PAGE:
Read “The End of Rage” by Ashley Lucas on the story of Russell Maroon Shoatz.
I began contacting the members of the Shoatz family in early 2021 after an editor put me in touch with Russell Shoatz III, who had for years wanted someone to tell his family’s story. Russell III and Plough editor Peter Mommsen were previous collaborators on BLU magazine (1998–2001), and several other members of the Bruderhof community that publishes Plough knew Russell III and his sister Sharon, and had visited the elder Russell in prison.
A number of other writers had begun and abandoned attempts to write books about Russell. Despite his extraordinary and fascinating life and his significance to the Black Power Movement, he has been almost entirely left out of the history books – though he does turn up in a brief Wikipedia entry and is listed in the same site’s entry on the Black Liberation Army. (The newspapers are another matter. There is a great deal of coverage, much of it salacious, in US media in the days surrounding the Von Colln and Harrington shootings, as well as Russell’s escapes and many legal proceedings.)
As a scholar who studies the carceral state and the child of a father who spent decades in prison, I may have seemed like a writer capable of filling in the gaps in Russell’s story in a way that would humanize him in the eyes of a larger readership. But Russell Shoatz is already human, whatever I do. The story itself has proven to be, like any family’s when dedicatedly pursued, infinitely complex. This is a story about the impossibility of reconciling seeming contradictions, and about the imperatives that remain when we accept that they are impossible to reconcile.
From January to March, I spoke over Zoom or the telephone with Russell Shoatz III, Theresa Shoatz, Thelma Christian, and Claude Barnes, quoted here, and with Derrick Shaw (a childhood friend of Russell III also befriended by Barnes) and Virginia Grise (a playwright who interviewed Russell in prison) on background. I also met with Russell III in person in August, and had several more calls with him and Thelma in August as well. Although these and other figures in this story have had radically different experiences and perspectives on the events depicted, I deeply believe that all of the sources that I have found in my research, both original and secondary, have told as full a truth as they can.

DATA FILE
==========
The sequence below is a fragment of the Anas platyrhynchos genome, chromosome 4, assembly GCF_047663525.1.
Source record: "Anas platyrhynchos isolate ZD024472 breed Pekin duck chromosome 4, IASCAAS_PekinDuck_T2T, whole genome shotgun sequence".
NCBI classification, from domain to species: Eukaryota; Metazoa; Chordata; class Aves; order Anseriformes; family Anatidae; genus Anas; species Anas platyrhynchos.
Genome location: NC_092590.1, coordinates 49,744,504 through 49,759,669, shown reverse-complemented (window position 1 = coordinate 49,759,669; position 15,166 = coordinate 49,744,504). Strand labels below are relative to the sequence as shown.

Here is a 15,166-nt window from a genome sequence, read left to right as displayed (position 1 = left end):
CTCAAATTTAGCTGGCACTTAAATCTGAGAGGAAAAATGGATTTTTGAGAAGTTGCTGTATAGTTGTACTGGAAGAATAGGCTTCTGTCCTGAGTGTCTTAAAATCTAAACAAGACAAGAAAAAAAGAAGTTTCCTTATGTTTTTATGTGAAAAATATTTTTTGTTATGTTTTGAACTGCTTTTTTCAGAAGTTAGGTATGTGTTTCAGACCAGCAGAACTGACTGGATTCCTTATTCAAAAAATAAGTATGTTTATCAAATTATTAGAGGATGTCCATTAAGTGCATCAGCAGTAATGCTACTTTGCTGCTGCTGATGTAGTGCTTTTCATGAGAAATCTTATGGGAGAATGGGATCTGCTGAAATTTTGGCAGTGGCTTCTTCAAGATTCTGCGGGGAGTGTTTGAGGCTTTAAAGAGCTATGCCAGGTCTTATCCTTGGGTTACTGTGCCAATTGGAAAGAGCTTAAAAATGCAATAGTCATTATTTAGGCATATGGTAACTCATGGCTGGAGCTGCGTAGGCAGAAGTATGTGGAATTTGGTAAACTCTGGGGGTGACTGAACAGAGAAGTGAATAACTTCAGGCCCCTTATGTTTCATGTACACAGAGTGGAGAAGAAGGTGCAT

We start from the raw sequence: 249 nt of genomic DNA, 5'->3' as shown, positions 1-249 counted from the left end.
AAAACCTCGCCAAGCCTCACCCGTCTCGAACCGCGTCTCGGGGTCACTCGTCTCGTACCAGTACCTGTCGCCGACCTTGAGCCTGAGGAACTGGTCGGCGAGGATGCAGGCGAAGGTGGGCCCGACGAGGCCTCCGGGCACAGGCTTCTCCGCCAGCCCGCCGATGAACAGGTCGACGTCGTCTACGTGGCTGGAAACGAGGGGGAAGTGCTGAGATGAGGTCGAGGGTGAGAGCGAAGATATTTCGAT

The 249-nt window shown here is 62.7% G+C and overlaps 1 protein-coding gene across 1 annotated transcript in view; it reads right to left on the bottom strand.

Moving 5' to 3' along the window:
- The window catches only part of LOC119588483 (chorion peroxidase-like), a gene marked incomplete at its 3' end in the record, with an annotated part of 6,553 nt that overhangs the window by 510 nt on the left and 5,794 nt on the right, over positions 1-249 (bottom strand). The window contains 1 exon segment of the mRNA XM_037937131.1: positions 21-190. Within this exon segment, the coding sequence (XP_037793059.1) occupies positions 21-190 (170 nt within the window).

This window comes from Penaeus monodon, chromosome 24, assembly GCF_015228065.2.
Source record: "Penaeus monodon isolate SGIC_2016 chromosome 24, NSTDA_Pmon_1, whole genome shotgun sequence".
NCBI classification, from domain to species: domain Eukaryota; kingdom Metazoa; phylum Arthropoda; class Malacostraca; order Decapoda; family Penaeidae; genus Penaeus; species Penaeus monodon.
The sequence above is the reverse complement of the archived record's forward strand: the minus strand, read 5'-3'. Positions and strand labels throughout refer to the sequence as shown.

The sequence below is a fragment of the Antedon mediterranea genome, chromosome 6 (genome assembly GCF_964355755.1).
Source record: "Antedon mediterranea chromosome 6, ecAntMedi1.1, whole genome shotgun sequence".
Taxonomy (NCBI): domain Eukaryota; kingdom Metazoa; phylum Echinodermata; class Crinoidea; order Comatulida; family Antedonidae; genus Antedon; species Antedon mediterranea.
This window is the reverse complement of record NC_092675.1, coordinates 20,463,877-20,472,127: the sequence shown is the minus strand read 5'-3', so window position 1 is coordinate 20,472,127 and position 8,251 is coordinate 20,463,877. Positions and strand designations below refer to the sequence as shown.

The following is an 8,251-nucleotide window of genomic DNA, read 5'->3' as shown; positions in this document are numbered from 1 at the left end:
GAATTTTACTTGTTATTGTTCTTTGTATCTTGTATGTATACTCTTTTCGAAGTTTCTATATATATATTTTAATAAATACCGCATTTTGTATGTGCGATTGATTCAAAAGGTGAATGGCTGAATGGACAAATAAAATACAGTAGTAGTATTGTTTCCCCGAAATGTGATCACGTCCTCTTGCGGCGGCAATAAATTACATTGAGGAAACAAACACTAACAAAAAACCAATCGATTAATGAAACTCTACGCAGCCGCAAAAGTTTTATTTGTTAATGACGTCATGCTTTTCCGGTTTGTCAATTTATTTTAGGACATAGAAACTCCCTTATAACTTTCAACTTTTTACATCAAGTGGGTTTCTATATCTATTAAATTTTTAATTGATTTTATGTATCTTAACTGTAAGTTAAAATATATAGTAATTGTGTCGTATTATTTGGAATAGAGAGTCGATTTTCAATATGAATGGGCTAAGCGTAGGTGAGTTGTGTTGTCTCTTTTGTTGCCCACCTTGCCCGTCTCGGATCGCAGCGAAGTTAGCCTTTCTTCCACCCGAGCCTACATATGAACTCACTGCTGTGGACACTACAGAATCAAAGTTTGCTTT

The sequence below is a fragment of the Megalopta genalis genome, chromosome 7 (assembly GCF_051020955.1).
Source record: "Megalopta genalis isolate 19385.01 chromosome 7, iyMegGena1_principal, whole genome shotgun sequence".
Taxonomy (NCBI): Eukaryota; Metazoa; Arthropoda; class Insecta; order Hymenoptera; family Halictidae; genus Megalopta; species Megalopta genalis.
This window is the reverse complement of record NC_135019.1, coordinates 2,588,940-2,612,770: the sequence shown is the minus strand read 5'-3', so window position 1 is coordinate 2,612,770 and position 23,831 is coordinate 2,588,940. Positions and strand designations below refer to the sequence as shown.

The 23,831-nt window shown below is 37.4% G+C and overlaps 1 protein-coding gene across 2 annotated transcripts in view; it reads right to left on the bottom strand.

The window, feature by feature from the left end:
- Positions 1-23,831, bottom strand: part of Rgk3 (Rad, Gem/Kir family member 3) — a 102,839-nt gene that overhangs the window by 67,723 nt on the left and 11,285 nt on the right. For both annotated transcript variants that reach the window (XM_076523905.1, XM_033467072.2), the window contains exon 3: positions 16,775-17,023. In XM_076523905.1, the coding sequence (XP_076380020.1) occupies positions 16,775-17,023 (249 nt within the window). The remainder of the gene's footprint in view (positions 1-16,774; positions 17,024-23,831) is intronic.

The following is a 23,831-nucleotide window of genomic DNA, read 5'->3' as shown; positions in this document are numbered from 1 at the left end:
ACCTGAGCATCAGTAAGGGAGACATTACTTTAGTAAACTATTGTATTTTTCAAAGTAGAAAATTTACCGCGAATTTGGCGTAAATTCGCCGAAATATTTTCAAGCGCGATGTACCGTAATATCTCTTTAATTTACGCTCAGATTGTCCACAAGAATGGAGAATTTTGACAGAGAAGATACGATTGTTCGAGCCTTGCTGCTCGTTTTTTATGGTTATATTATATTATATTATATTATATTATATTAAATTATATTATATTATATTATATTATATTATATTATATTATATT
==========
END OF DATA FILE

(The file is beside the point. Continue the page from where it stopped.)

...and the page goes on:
I provided the text of the article to Russell III, Theresa, Thelma, Russell’s attorney Bret Grote, and others closely connected to the case prior to publication for fact-checking. In one instance, I found out after the print edition went to press that Thelma remembers an event described by Theresa differently: Theresa remembers sleeping in the cold and receiving blankets from strangers when she was about five, while Thelma says they were never homeless or lacked for blankets. This episode has been omitted from the digital version.
Members of the family told me that Bonnie has never spoken to anyone making inquiries about Russell. I fully respect the fact that many of the people in this story – including Bonnie, her three children, two of Thelma’s children, and the officers’ families – do not wish to speak to a stranger writing about them. Crime stories and political ones are easy to sensationalize, distort, or tell with a pointed slant that serves the writer rather than the facts or the people who lived these events. Even those who do agree to talk may find it painful and draining. At the end of a very generous interview, Theresa said to me, “You will most likely be my last interview that I ever do again.” She said she wanted to “get away from this prison thing … I didn’t know that my whole life would revolve around it … I want something new.”